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WIREs Comput Mol Sci
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First‐principles modeling of molecular crystals: structures and stabilities, temperature and pressure

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The understanding of the structure, stability, and response properties of molecular crystals at finite temperature and pressure is crucial for the field of crystal engineering and their application. For a long time, the field of crystal‐structure prediction and modeling of molecular crystals has been dominated by classical mechanistic force‐field methods. However, due to increasing computational power and the development of more sophisticated quantum‐mechanical approximations, first‐principles approaches based on density functional theory can now be applied to practically relevant molecular crystals. The broad transferability of first‐principles methods is especially imperative for polymorphic molecular crystals. This review highlights the current status of modeling molecular crystals from first principles. We give an overview of current state‐of‐the‐art approaches and discuss in detail the main challenges and necessary approximations. So far, the main focus in this field has been on calculating stabilities and structures without considering thermal contributions. We discuss techniques that allow one to include thermal effects at a first‐principles level in the harmonic or quasi‐harmonic approximation, and that are already applicable to realistic systems, or will be in the near future. Furthermore, this review also discusses how to calculate vibrational and elastic properties. Finally, we present a perspective on future uses of first‐principles calculations for modeling molecular crystals and summarize the many remaining challenges in this field. WIREs Comput Mol Sci 2017, 7:e1294. doi: 10.1002/wcms.1294 This article is categorized under: Structure and Mechanism > Computational Materials Science Electronic Structure Theory > Ab Initio Electronic Structure Methods Electronic Structure Theory > Density Functional Theory
Schematic representation of intermolecular interactions.
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Spherical plots of the Young's modulus of ND3 (in GPa) obtained at the minima of Etot (opt) and at volumes corresponding to 194 K from the QHA for PBE and PBE+MBD, as well as experimental values at 194 K of Ref . MBD, many‐body dispersion; ND3, phase‐I deutero ammonia; QHA, quasi‐harmonic approximation.
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Heat capacity at constant pressure (a) and linear thermal expansion coefficient (b) of solid ND3 obtained from the QHA compared to experimental values from Ref . ND3, phase‐I deutero ammonia; QHA, quasi‐harmonic approximation.
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Quasi‐harmonic approximation for solid ND3 calculated with different methods at three different temperatures. The solid lines represent Murnaghan EOS fits and the red triangles mark the corresponding minima. EOS, equation of state; ND3, phase‐I deutero ammonia.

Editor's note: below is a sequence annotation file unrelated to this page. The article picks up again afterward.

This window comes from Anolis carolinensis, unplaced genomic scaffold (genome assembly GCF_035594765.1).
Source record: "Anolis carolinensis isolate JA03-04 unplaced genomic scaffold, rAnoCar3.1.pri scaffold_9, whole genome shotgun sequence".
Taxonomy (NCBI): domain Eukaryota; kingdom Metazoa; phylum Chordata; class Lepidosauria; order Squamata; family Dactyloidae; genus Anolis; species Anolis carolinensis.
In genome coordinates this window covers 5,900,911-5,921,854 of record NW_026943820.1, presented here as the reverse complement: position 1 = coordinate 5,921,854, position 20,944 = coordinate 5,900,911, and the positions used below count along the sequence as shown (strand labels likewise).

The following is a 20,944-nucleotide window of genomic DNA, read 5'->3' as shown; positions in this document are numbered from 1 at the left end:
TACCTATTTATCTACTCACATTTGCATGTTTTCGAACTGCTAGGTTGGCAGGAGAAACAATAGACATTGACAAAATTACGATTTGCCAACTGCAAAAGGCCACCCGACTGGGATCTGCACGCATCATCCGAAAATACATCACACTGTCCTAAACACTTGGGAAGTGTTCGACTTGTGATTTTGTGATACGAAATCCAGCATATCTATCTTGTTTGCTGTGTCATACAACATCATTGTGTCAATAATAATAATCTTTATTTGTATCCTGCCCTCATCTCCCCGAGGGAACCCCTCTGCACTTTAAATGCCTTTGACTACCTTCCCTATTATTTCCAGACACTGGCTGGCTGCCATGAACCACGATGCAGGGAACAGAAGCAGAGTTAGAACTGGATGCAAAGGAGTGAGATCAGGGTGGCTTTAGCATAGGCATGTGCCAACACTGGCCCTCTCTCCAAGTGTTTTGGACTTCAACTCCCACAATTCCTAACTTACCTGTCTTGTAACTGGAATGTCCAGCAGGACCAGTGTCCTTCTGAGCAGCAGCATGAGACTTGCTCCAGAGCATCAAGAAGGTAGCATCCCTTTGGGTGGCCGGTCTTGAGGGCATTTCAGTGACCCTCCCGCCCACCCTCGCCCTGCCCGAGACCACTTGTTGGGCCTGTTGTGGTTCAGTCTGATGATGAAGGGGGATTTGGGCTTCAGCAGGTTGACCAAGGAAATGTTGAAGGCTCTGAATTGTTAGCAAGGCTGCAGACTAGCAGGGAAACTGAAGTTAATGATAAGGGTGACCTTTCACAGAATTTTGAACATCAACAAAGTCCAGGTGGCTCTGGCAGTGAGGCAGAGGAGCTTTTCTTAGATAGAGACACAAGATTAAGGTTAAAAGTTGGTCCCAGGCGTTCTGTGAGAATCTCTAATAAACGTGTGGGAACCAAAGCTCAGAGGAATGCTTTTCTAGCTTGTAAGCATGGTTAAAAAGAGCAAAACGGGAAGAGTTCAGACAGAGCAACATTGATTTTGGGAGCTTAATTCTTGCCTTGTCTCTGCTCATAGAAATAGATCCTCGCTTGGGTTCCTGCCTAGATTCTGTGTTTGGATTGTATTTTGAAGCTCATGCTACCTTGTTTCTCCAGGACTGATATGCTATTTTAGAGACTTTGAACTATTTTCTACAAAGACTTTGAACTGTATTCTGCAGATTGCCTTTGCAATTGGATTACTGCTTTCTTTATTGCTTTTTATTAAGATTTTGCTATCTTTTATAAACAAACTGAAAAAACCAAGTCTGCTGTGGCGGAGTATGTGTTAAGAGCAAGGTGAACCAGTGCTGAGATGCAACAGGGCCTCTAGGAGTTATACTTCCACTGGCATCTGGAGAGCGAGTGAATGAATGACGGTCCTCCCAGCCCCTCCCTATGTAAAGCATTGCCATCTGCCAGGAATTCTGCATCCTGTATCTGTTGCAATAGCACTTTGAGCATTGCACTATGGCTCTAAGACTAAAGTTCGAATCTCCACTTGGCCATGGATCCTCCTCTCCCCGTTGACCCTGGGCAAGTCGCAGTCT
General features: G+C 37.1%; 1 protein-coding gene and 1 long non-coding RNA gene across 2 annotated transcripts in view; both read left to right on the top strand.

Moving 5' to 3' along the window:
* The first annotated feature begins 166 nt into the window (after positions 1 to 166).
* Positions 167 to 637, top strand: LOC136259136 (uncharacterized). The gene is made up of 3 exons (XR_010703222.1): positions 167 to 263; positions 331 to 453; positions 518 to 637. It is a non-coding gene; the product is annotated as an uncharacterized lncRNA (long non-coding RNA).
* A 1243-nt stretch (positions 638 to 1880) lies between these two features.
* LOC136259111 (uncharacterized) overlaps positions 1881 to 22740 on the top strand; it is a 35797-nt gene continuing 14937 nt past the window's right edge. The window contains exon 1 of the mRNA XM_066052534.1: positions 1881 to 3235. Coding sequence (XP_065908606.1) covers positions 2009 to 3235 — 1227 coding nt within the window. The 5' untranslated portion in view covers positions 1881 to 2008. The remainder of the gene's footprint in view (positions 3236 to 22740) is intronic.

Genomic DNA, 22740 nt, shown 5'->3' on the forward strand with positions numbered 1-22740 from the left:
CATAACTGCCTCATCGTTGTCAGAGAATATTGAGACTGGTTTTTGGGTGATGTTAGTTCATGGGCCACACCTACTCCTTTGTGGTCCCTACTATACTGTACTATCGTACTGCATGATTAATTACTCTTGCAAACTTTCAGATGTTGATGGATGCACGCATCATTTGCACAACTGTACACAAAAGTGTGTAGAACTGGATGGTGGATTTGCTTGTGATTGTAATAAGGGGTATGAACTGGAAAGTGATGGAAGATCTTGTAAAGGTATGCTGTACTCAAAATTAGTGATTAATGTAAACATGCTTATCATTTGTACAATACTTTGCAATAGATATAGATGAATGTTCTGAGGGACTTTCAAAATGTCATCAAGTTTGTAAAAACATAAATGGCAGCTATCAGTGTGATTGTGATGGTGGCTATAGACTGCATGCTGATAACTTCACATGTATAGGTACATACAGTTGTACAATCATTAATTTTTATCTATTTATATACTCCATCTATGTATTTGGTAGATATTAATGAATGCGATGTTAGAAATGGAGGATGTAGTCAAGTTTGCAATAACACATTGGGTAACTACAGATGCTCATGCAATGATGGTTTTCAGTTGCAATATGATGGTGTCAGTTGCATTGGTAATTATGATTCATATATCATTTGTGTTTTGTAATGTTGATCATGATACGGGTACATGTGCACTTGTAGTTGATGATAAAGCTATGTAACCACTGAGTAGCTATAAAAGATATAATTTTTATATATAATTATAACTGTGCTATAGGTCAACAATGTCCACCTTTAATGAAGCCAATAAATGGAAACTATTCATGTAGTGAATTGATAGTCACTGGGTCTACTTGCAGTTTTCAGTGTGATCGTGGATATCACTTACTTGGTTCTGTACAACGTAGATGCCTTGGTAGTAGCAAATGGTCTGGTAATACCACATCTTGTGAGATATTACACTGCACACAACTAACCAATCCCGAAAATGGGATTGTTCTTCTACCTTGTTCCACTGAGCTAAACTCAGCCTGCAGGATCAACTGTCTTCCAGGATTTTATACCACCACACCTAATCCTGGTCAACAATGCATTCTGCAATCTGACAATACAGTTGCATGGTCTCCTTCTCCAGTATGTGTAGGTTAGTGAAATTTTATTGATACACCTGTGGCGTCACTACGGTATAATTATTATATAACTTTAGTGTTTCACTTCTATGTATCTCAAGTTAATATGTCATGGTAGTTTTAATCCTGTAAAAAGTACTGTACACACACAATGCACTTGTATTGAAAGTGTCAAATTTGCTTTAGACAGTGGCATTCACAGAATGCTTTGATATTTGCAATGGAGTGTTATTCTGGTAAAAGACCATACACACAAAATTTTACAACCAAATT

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Phonon density of states of solid ND3 calculated with PBE at several unit‐cell volumes. ND3, phase‐I deutero ammonia.
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Harmonicity of two phonon modes in ND3 calculated with PBE+MBD. The displacements are shown at a relative scale in which a displacement of 1 means that the norm of the eigenvectors is equal to one. MBD, many‐body dispersion; ND3, phase‐I deutero ammonia.
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Full pDOS of ND3 (a), the low‐frequency region of the ND3 pDOS (b), and the low‐frequency region of the HMB pDOS (c). The gray lines in (a) show the location of the experimental internal modes as determined by Holt et al., and the gray lines in (c) mark the peak maxima of the experimental INS spectrum measured at 15 K by Ciezak et al. HMB, hexamethylbenzene; INS, inelastic neutron scattering; ND3, phase‐I deutero ammonia; pDOS, phonon density of states.
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Convergence of the pairwise (TS) and MBD vdW lattice energy with respect to the dipole–dipole cut off radius and MBD supercell cut off radius for ND3 and HMB. HMB, hexamethylbenzene; MBD, many‐body dispersion; ND3, cubic deutero ammonia; TS, Tkatchenko–Scheffler; vdW, van der Waals.
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The temperature‐dependent factor in the second integral of Eq. .
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Calculated versus experimental densities for 91 polycyclic aromatic hydrocarbons. Structures obtained at room temperature are shown in red and structures obtained below room temperature are shown in blue. The black line marks perfect agreement, while the green dotted lines mark a deviation of ±5%. (Reprinted with permission from Ref . Copyright 2014 American Chemical Society).
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Relative error in the calculation of lattice energies for 22 molecular crystals for PBE+TS, PBE+MBD, PBE0+TS, and PBE0+MBD calculations. (Reprinted with permission from Ref . with the permission of AIP Publishing) MBD, many‐body dispersion; TS, Tkatchenko–Scheffler.
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